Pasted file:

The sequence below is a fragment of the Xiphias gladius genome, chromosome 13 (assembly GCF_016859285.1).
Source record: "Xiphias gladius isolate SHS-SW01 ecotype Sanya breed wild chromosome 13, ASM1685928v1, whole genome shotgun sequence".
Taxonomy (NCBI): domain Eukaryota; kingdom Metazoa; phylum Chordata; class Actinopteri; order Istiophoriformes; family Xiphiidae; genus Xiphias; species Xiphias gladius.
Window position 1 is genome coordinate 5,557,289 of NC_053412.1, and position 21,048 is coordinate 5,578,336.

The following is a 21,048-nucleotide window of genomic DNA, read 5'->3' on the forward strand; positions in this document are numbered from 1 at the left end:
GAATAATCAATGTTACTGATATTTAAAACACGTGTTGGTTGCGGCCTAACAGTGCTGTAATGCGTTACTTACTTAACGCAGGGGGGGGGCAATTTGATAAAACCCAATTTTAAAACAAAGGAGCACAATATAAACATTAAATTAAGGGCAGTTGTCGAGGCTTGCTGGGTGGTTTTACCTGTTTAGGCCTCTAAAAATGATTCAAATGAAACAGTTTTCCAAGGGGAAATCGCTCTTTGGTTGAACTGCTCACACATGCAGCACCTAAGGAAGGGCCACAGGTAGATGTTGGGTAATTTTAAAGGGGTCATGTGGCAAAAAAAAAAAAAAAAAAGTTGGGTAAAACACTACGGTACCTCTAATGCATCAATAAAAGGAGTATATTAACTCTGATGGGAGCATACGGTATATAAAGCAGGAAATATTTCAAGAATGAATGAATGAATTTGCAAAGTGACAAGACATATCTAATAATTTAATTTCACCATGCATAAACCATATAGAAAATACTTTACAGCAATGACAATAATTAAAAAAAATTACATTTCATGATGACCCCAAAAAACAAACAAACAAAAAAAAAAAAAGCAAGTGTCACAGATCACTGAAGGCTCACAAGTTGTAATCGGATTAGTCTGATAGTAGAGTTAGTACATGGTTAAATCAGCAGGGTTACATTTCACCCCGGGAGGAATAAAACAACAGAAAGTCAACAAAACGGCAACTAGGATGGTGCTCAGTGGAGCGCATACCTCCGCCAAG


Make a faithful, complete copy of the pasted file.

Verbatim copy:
The sequence below is a fragment of the Xiphias gladius genome, chromosome 13 (assembly GCF_016859285.1).
Source record: "Xiphias gladius isolate SHS-SW01 ecotype Sanya breed wild chromosome 13, ASM1685928v1, whole genome shotgun sequence".
Taxonomy (NCBI): domain Eukaryota; kingdom Metazoa; phylum Chordata; class Actinopteri; order Istiophoriformes; family Xiphiidae; genus Xiphias; species Xiphias gladius.
Window position 1 is genome coordinate 5,557,289 of NC_053412.1, and position 21,048 is coordinate 5,578,336.

The following is a 21,048-nucleotide window of genomic DNA, read 5'->3' on the forward strand; positions in this document are numbered from 1 at the left end:
GAATAATCAATGTTACTGATATTTAAAACACGTGTTGGTTGCGGCCTAACAGTGCTGTAATGCGTTACTTACTTAACGCAGGGGGGGGGCAATTTGATAAAACCCAATTTTAAAACAAAGGAGCACAATATAAACATTAAATTAAGGGCAGTTGTCGAGGCTTGCTGGGTGGTTTTACCTGTTTAGGCCTCTAAAAATGATTCAAATGAAACAGTTTTCCAAGGGGAAATCGCTCTTTGGTTGAACTGCTCACACATGCAGCACCTAAGGAAGGGCCACAGGTAGATGTTGGGTAATTTTAAAGGGGTCATGTGGCAAAAAAAAAAAAAAAAAAGTTGGGTAAAACACTACGGTACCTCTAATGCATCAATAAAAGGAGTATATTAACTCTGATGGGAGCATACGGTATATAAAGCAGGAAATATTTCAAGAATGAATGAATGAATTTGCAAAGTGACAAGACATATCTAATAATTTAATTTCACCATGCATAAACCATATAGAAAATACTTTACAGCAATGACAATAATTAAAAAAAATTACATTTCATGATGACCCCAAAAAACAAACAAACAAAAAAAAAAAAAGCAAGTGTCACAGATCACTGAAGGCTCACAAGTTGTAATCGGATTAGTCTGATAGTAGAGTTAGTACATGGTTAAATCAGCAGGGTTACATTTCACCCCGGGAGGAATAAAACAACAGAAAGTCAACAAAACGGCAACTAGGATGGTGCTCAGTGGAGCGCATACCTCCGCCAAG